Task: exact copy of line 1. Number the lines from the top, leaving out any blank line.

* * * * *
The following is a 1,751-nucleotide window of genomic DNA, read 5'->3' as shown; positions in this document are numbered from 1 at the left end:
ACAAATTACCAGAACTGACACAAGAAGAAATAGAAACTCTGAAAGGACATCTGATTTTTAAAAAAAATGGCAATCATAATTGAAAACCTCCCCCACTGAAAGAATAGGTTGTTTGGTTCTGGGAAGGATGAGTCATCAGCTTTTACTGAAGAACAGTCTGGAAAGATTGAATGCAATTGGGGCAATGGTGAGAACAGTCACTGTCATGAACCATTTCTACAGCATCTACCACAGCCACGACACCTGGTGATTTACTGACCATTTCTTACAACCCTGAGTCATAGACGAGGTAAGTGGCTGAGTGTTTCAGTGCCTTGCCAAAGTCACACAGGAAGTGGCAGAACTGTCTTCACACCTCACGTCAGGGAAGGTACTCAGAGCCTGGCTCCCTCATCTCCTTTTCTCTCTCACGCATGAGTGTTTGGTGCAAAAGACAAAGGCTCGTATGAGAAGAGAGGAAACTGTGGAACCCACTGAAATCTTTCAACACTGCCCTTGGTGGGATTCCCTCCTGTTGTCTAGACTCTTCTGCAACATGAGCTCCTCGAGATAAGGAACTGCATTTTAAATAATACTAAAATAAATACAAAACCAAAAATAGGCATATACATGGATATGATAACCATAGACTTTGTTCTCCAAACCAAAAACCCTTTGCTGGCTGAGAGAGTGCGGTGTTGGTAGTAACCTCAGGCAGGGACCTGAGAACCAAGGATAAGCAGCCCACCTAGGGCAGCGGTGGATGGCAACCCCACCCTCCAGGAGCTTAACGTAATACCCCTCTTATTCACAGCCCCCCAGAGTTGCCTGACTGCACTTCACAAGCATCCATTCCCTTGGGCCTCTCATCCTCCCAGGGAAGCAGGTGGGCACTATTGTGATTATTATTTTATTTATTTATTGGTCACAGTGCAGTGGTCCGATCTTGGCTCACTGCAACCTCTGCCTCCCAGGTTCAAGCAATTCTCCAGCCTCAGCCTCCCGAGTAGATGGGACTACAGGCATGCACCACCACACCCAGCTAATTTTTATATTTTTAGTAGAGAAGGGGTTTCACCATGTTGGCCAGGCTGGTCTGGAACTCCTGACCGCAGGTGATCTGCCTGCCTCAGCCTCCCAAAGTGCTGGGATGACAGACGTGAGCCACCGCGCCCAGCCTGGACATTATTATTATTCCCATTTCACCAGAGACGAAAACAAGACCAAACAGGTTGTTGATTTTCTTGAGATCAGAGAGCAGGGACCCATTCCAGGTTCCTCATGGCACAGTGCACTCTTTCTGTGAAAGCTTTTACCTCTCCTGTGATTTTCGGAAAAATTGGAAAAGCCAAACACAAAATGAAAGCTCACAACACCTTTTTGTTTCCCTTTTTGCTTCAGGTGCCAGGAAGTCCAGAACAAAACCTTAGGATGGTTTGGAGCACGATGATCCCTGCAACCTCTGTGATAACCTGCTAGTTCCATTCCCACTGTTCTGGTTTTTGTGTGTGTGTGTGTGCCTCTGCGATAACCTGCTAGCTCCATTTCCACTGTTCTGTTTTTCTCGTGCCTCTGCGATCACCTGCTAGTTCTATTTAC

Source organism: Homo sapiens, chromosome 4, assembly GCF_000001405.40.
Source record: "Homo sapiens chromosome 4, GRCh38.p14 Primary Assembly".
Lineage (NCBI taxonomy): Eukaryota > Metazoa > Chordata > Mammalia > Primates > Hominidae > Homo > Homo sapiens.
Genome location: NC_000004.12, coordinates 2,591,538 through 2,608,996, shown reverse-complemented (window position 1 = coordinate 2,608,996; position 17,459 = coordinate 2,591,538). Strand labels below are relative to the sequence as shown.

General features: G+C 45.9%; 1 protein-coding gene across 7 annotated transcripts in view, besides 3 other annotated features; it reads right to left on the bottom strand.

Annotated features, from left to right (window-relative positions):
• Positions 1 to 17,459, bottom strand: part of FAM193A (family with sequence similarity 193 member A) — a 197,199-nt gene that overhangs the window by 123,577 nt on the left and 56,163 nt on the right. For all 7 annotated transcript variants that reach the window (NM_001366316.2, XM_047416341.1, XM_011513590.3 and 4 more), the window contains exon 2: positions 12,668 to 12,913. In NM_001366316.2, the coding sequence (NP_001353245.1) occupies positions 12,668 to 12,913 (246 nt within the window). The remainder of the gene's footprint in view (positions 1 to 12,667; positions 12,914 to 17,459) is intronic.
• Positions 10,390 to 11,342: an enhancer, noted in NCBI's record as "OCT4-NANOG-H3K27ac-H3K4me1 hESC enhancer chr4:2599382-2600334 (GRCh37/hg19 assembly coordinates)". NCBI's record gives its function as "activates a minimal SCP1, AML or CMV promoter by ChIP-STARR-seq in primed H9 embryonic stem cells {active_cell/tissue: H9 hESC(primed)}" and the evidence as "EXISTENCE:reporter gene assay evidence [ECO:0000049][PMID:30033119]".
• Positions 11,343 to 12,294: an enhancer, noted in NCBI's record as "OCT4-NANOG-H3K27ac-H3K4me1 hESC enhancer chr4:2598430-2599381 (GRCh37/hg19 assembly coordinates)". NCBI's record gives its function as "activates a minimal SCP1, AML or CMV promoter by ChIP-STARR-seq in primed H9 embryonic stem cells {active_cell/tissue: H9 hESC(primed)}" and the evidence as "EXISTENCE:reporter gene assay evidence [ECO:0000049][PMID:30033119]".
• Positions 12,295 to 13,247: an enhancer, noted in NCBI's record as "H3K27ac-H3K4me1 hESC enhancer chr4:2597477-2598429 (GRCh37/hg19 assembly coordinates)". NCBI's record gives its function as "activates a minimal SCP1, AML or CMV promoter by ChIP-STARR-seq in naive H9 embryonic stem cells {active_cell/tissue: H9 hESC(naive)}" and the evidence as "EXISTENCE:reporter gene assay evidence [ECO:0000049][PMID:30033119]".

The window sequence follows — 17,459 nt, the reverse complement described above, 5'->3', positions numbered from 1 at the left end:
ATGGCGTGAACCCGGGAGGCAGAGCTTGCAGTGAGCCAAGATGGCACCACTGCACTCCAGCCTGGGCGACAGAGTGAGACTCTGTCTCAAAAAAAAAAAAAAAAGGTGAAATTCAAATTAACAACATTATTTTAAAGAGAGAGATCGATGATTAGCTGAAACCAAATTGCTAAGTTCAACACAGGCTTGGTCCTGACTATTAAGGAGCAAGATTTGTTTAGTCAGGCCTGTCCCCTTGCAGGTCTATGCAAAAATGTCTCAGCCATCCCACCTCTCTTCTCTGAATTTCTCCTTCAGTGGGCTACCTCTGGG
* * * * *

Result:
The following is a 1,751-nucleotide window of genomic DNA, read 5'->3' as shown; positions in this document are numbered from 1 at the left end: